From an anthropological perspective, it was interesting to see how the property industry is engaging with the Shoreditch community whose growing tech/ digital cluster is attacting so much attention. Creative tech-types might not naturally gel with the men-in-suits, but give them a bike rack, exposed brickwork and a flexible lease, and the two groups might find common ground.
Elizabeth Varley, CEO of the successful coworking space TechHub – made famous after PM David Cameron chose to launch the government Tech City policy from here on its first birthday – spoke of the importance of flexible contracts in the start-up world where the office needs of fast-growing start-ups are difficult to predict. For TechHub, she said she managed to negotiate a good deal on rent with Derwent, who own the building. Incidentally I chatted to someone involved in the deal who said the ground floor, where TechHub is located, had proved difficult to lease and had been empty for some time before TechHub moved in. One priority for Andrew Sissons, Head of Regeneration Delivery at Hackney, is the provision of affordable workspaces such as TechHub: one way of managing the inflation in property prices caused as the cluster attracts attention.
Andrew Bridges, Managing Director of Stirling Ackroyd, predicted the ownership of the area will change. The tech and creative types may shift to Haggerston and Dalston, where costs are 30 perecnt cheaper. The challenge for Stirling Ackroyd is how to bring larger sites on board due to fragemented ownership: an argument that suits the government’s rationale for allying the Olympic Park – where large spaces are plentiful – to the Old Street cluster.
Celine Thompson, Head of Leasing at Derwent London, spoke of the high ceilings and flexible, inspirational spaces her clients are looking for. They are calling this a White Collar Factory (terrible name) with 5 pinciples: 1. Tall ceiling; 2. Smart servicing; 3. Simple passive façade; 4. Deep plan and 5. Concerete structure. Basically it means flexible floor plate and being able to open the window.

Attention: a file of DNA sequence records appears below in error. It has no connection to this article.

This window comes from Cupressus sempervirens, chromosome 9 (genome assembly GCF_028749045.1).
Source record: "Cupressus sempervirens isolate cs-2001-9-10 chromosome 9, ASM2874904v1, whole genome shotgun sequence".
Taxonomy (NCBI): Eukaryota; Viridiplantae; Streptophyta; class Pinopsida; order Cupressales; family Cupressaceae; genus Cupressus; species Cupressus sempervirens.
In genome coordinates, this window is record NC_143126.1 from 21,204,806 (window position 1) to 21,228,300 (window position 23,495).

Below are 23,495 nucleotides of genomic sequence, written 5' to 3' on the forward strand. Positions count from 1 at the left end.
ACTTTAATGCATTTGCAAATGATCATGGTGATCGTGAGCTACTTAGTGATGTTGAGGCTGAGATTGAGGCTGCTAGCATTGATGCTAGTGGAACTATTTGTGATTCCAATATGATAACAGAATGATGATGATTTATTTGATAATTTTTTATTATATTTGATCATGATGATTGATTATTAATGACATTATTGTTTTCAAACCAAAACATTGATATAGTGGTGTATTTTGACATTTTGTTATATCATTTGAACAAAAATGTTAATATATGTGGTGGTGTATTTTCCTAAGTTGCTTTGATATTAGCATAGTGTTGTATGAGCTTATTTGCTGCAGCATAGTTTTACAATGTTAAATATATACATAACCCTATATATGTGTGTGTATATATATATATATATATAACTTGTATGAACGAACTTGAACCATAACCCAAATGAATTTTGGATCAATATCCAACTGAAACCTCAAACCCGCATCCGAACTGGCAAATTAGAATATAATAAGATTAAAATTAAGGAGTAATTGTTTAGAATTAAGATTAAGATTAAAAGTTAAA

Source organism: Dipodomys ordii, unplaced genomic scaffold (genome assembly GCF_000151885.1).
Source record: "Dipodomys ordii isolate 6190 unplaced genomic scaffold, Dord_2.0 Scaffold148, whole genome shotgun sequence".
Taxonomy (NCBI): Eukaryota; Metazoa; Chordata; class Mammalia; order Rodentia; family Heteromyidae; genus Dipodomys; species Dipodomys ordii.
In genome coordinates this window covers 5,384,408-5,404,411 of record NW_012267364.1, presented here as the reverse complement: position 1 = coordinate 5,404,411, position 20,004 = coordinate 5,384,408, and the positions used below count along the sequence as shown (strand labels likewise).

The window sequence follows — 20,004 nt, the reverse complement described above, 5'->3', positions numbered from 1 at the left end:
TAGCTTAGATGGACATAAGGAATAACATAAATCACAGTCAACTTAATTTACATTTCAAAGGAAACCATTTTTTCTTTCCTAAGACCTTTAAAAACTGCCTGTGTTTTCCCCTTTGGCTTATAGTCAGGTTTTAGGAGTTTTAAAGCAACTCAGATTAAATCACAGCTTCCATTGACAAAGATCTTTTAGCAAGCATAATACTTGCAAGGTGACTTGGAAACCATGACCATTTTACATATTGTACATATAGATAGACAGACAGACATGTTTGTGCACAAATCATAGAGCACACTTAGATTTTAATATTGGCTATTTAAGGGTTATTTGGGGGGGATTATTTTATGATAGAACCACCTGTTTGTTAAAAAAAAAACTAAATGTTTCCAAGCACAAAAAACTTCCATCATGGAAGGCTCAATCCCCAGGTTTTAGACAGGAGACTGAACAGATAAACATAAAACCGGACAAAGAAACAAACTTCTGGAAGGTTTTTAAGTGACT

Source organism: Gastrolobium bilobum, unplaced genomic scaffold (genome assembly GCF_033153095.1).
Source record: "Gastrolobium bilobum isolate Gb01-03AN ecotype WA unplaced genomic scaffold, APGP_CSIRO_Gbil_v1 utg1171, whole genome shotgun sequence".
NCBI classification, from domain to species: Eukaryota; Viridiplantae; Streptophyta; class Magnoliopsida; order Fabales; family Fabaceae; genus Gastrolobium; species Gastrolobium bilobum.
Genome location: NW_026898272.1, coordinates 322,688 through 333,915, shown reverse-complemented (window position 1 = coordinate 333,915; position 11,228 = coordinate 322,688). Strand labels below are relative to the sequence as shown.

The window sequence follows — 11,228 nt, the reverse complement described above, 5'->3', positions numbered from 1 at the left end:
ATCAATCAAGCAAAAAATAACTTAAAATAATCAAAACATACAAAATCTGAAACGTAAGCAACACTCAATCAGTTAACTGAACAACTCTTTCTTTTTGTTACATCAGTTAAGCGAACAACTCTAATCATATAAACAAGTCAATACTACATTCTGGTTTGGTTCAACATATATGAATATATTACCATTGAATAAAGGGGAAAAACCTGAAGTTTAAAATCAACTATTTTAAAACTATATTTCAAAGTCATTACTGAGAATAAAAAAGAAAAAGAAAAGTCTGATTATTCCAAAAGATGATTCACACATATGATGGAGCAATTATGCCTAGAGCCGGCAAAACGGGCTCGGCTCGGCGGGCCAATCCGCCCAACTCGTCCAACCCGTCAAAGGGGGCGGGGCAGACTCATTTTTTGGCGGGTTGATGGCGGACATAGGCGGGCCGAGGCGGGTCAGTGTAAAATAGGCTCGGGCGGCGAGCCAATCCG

Hammerson is the largest landowner in Tech City area. Andrew Hilston, Assistant Director of Development, gave a very interesting presentation of the Goodyard site, now awaiting planning permission. Plans are inspired by New York’s Highline and foresee an urban park on top of railway arches. In the meantime, there is room for temporary uses such as the pop-up retail centre BoxPark (a joint venture with Hammerson (retail, office expertise) and Ballymore (resi)).
For me, perhaps the most interesting presentation came from Peter Bennett of the City of London Corporation. I had not appreciated the City’s role in spotting and nurturing this particular cluster of activity, but now I know the corporation is not entirely focussed on finance. Ten years ago, the City invested in property that it thought might help grow the cluster, mainly just outside City boundary (Bonhill St, now home to Google Campus, Smithfield Innovation Warehouse, among others).
Finally, Steve Edge, who bills himself as a Prophet, Madman, Wanderer, spoke of the colour that first brough artists to the area. “My big problem is when lawyers and accountants come in and then it will be time for us the artists to move out,” he said.